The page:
+4dBu line level inputs with Zoom R16

    So, you bought a Zoom R16 (or R24 for that matter) and you're happy as a pig in a ditch 'cause now you can record your band playing live.  Well, yes, and no.  If you want to run a whole bunch of mic cables and hang mics in front of everything on stage you can do that just fine.  But wait, you say in your happy delirium, we already mic everything on stage so I can just run the sound board direct outs to the R16 line ins since the Zoom website says the R16 can handle line or mic level input.  Wrong bassoon breath!  The Zoom R16 (and R24) can handle consumer level line input.  What's that?  That would be the ever popular -10dBV.  For an explanation, see here.  What happens when you run +4dBu professional level line output into the Zoom R16 which is expecting -10dBV input?  It overdrives the input.  In many cases, even when you have the gain knob set to the absolute minimum.  So, what's the solution?  You could kindly ask your sound engineer (if you have one) to please set the input levels for each stage mic really low.  I'm sure he (or she) won't kill you more than once.  Another solution is to go out and buy eight, 40dB or 50dB L-pad attenuators.  The cheapest I could find came in at seventeen dollars US (of course your mileage may vary).  The cheapest solution is to make your own 40dB or 50dB L-pads.  There are plenty of places on the web that have the instructions.

    Since I have two R16s that I link together, and my band has between 10 and 16 separate inputs (depending on what we run), either mic or line, I decided that I would build my own L-pads.  So, having made this momentous decision I had to think up a simple way to do this without going broke.  Most examples show single L-pads built into XLR tubes.  Since the tubes cost almost as much as the pre-built attenuators this didn't seem like a great idea.  I did find one example where they said you could just put the L-pad in a small, metal project box.  Still too expensive.  How about eight L-pads in a single, large metal project box?  That should work.  A plastic project box would be even better (read cheaper) but might be vulnerable to noise from external sources.  Since I used to build my own guitars from scratch (pre-Katrina, which took all my tools) I had some copper foil shielding tape laying around that I didn't need.  Aha, I can use a plastic box and shield it with copper foil tape (actually, the metal tape that is used on air conditioning ducts works just as well).

    So, what do I need?  Sixteen 1/4" jacks (GLS Audio 1/4" Jacks Female TS Mono Panel Mount Jack - 20 PACK, twenty dollars, or a buck apiece, from Amazon).  Some wire (I had some scraps that I could use).  A plastic project box large enough to accommodate sixteen 1/4" jacks and some wire and resistors (Hammond 1591ESBK ABS Project Box, 7.5" x 4.3" x 2.2", Black, about ten bucks at Amazon).  A good soldering iron and some solder (most people have these).  Shielding tape (free since I already had it).  Oh, I almost forgot, sixteen resistors (about 14 cents apiece from DigiKey).  After reading a bunch of things on the good old interwebs about overdriving R16s I decided that I would make 50dB L-pads using the following circuit:

+Line level input ---------- R1 ----------+--+ Mic level output
                         +------- R2 -----+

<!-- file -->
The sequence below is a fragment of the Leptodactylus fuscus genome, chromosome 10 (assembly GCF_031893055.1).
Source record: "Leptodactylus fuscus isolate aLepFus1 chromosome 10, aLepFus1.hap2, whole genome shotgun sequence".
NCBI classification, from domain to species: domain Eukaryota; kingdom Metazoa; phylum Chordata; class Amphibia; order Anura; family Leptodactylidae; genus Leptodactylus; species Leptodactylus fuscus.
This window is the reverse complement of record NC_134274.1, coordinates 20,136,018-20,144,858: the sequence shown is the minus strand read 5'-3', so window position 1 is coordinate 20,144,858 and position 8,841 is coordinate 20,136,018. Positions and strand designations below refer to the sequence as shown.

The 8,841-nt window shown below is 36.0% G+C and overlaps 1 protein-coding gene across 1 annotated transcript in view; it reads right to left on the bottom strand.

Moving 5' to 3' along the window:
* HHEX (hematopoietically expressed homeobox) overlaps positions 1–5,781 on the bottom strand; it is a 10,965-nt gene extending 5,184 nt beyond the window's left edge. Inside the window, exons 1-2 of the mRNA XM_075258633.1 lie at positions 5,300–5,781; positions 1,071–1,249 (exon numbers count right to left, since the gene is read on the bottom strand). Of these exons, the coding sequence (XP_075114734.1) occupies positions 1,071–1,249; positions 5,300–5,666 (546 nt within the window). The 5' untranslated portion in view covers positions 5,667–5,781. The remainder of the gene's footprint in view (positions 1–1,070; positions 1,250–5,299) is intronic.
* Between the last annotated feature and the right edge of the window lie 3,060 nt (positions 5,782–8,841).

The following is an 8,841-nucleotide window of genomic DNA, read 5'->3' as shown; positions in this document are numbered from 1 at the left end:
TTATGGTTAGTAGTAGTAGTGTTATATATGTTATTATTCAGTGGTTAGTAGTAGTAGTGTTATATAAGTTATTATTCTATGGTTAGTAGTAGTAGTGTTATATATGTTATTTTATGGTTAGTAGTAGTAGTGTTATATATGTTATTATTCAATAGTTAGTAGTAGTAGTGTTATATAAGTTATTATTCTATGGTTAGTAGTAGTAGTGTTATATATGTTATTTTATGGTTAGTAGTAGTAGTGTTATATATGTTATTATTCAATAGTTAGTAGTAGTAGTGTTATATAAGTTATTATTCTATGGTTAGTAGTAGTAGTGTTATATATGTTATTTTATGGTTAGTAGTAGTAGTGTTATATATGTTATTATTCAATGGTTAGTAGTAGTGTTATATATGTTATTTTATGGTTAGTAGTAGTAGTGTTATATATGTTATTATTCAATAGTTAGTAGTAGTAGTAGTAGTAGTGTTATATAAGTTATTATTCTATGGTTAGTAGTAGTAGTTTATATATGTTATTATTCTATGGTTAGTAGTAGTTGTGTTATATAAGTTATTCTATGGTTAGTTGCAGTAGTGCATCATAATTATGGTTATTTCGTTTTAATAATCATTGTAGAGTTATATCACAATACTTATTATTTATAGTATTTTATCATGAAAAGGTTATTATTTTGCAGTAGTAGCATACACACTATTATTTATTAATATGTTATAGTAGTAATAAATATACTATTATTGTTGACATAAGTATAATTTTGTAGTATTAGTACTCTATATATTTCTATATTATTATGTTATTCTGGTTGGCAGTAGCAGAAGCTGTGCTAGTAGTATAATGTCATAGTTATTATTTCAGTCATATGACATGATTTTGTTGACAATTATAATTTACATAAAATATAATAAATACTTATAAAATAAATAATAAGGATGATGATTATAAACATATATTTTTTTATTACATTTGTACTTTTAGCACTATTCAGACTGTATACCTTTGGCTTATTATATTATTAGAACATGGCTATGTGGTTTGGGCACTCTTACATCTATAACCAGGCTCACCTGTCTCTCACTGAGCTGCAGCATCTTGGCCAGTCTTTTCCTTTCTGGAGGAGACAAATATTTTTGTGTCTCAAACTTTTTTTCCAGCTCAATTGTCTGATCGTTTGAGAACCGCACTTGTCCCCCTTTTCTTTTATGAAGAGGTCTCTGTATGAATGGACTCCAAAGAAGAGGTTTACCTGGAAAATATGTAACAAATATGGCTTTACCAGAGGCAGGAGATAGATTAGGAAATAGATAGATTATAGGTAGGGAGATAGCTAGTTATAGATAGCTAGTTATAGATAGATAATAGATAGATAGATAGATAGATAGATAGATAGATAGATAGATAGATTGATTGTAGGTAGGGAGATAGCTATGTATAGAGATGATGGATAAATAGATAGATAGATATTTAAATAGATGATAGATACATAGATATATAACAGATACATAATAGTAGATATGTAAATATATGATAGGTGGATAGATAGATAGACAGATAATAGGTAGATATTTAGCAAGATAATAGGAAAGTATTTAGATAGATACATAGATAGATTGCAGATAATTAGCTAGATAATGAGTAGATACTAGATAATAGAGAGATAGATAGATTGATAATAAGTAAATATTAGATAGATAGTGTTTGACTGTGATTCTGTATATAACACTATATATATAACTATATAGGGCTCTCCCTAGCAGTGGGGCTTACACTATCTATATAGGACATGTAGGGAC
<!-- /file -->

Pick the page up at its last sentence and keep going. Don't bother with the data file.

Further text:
Ground (input) ----------+-------------------- Ground (output)

R1 = 33K ohms
R2 = 100 ohms

That probably looks familiar if you looked at the links in the first paragraph ;-)  I used 1%, 100 ohm metal film axial resistors for R2 and 5%, 33K ohm metal film axial resistors for R1.  The power level doesn't matter much but mine were 1/4 watt for R2 (DigiKey part number S100CACT-ND) and 1/2 watt for R1 (DigiKey part number CF12JT33K0CT-ND).  So, money out of pocket so far is about thirty-five bucks for a single box (seventy bucks for me since I was making two boxes).

    Important note - I am not an electronics wizard (I'm a programmer).  Warning - the following is not pretty ;-)

Inside of project box

    As you can see from the above picture, the 100 ohm resistor is soldered across the terminals of the jack (tip terminal to sleeve terminal) on one side and the 33K ohm resistor is in series from the tip connector on one side to the tip connector on the other side.  As long as nothing is grounding out or touching another line there shouldn't be any problems.  If you're anal retentive you can use heat shrink tubing and/or electricians tape and make it much prettier.  I don't think any of the wires in the box will move unless I decide to throw it at a wall at very high velocity.  One nice thing about these is that you can completely solder up all of the wires outside of the box and then insert the jacks into the box (so you don't have to be an ambidextrous octopus [or would that be octodextrous] to make this).

    Since it's kinda hard to write on black plastic I needed some way to differentiate between the R16 (downstream) and the main board (upstream) sides of the box.  As can be seen in the following picture, I used a green Sharpie to color the nuts on the jacks on the upstream side and, looking at the above picture, a red Sharpie to color the nuts on the downstream side.

Exterior of box, green side

    In hind sight (which, as we all know, is twenty-twenty) I probably should have gone for 40dB attenuation.  The 50dB really cuts the signal quite a bit.  I can still overdrive the input though if I crank up the gain on the R16 so I guess it's OK.  If I find that it's too much attenuation I can always go buy some 10K ohm resistors and swap them out for the 33K ohm resistors.  That will cost me about 4 bucks per box (shipping is a bitch).

    If you have suggestions or improvements, email me - eviltwin69 AT cableone DOT net.  Kinda silly to obfuscate the email address since I'm already getting spammed half to death ;-)

Jan Depner
September 15th, 2013